Figure 1 shows changes in the total leaf area of N. plumbaginifolia plants grown for 10 wk under natural light and irrigation with medium containing 10 mm KNO3 in air containing (+NO2 plants) or not containing (–NO2 plants) 150 ± 50 ppb 15NO2. During the first 5 wk, total leaf area did not greatly differ between +NO2 and –NO2 plants. To our surprise, however, total leaf area was larger in +NO2 plants than in –NO2 plants from around the 6th week onwards, and was 1.8 times larger in +NO2 plants than in –NO2 plants at harvest (10 wk).
Figure 2 depicts typical photographs of +NO2 plants (right) and –NO2 plants (left). Clearly, +NO2 plants exhibited a healthy green colour. The leaves and above-ground parts of +NO2 plants were markedly larger than those of –NO2 plants. The total number of leaves on an individual plant was slightly higher for +NO2 plants than for –NO2 plants; 19 ± 1 and 18 ± 1, respectively [mean ± standard deviation (SD) of six plants]. The difference in the size of the underground part of the plant (the root) between +NO2 and –NO2 plants was smaller (see Fig. 2).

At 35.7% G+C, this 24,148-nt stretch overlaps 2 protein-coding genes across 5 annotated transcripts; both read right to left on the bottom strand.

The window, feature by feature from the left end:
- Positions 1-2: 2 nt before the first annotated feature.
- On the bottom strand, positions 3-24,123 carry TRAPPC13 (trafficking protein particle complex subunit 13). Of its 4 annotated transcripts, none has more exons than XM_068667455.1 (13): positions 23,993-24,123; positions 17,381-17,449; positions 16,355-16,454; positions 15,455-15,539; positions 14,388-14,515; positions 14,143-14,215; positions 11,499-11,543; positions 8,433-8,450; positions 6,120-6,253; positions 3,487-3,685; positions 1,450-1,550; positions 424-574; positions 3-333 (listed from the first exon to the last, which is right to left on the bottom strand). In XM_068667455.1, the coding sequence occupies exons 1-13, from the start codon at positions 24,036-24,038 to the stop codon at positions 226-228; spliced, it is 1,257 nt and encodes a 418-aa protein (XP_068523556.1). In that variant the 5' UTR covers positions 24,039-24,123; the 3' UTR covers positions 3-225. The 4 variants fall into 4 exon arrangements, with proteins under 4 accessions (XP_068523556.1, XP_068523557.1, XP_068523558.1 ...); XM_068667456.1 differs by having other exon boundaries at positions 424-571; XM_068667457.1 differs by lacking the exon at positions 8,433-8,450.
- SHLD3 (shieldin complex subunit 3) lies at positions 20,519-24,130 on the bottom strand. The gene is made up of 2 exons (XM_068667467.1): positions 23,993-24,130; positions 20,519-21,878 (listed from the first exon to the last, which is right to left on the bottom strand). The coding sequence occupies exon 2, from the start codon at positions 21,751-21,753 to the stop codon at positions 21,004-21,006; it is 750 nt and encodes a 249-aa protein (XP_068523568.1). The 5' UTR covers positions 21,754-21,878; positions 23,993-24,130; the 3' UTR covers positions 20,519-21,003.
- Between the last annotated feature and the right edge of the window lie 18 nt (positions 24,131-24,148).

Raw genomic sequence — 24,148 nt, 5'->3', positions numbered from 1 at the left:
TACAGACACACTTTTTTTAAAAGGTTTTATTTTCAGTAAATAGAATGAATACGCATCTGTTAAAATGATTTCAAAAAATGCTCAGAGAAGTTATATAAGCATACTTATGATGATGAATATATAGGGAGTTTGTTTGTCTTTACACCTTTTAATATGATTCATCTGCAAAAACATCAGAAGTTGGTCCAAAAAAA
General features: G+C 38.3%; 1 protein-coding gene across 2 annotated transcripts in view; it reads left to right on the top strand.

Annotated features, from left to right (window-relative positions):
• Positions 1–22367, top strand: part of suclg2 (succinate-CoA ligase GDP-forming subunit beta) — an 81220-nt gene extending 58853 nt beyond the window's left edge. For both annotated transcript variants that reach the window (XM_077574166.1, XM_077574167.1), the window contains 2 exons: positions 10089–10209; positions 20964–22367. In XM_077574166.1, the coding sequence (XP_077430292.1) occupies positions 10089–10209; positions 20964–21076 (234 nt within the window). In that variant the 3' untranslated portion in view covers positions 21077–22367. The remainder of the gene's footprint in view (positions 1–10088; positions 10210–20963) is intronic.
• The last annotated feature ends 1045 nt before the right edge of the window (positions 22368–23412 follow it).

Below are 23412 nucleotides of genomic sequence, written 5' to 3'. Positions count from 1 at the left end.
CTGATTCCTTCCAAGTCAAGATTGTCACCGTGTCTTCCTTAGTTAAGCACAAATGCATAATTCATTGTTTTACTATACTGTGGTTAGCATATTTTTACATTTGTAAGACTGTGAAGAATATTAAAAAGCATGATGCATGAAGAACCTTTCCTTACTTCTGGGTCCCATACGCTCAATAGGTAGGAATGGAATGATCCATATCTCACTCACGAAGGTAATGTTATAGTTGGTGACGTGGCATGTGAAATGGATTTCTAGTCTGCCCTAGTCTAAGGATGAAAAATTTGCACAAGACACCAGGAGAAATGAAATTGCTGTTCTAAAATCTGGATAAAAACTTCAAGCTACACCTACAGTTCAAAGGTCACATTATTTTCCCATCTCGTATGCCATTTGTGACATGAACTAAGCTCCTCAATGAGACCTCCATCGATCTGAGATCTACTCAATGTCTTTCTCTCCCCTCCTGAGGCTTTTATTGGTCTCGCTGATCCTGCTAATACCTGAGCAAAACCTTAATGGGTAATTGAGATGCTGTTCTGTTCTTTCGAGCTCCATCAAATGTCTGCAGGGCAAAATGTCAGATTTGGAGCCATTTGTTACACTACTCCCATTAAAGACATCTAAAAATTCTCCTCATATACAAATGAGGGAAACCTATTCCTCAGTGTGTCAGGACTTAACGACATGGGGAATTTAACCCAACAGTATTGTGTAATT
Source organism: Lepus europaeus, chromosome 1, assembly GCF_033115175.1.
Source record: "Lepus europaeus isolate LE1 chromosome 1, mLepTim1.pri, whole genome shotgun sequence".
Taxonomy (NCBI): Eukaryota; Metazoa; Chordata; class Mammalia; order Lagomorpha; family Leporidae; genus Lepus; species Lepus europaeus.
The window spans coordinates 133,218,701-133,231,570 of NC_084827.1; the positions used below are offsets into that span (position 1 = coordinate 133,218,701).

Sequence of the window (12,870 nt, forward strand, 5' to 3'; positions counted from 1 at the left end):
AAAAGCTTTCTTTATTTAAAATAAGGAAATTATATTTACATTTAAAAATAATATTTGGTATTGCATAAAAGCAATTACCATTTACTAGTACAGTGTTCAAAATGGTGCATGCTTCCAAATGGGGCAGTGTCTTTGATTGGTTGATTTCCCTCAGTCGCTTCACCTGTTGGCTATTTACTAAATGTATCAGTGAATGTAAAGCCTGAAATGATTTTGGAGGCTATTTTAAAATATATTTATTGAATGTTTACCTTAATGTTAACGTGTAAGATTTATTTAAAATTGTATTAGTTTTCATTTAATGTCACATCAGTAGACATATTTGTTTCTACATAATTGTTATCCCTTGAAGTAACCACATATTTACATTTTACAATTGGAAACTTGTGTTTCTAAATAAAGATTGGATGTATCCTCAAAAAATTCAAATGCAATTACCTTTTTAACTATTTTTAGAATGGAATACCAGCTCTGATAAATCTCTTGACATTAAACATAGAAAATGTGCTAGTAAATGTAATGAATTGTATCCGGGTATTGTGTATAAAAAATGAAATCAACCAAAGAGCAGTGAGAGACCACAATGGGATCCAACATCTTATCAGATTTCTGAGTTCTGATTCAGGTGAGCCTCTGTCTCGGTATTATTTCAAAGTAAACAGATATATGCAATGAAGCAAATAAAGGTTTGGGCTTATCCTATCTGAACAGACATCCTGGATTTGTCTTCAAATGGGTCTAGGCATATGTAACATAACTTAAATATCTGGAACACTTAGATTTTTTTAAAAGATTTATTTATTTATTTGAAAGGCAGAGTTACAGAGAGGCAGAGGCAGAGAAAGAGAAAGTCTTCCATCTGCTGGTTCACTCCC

Figure 3 summarizes shoot biomass, total leaf area, and contents per shoot of C, N, S, P, K, Ca, Mg, total free amino acids and crude proteins of +NO2 and –NO2 plants. Values for +NO2 plants (shaded columns in Fig. 3) are normalized relative to the respective value of 100 for –NO2 plants (open columns in Fig. 3). The shoot biomass, total leaf area, and contents per shoot of C, N, S, P, K, Ca, Mg, total free amino acids and crude proteins were 1.5–1.9 times greater in +NO2 plants than in –NO2 plants. Thus, +NO2 plants are proportionally similar to –NO2 plants (in their shoots) by a factor of 1.5–1.9 not only in size but also in the contents of major elements and metabolites. This means that, on a dry weight basis, the contents of C, N, S, P, K, Ca and Mg, free amino acids and proteins were almost the same for +NO2 and –NO2 plants. This is an indication that no biased accumulation of specific elements or metabolites occurred in +NO2 plants, suggesting that growth of +NO2 plants was ‘normal’. A histological investigation of the size and number of leaf cells is needed to clarify the mechanism by which +NO2 plants increased both leaf size and biomass (through cell enlargement or an increase in cell number, or both).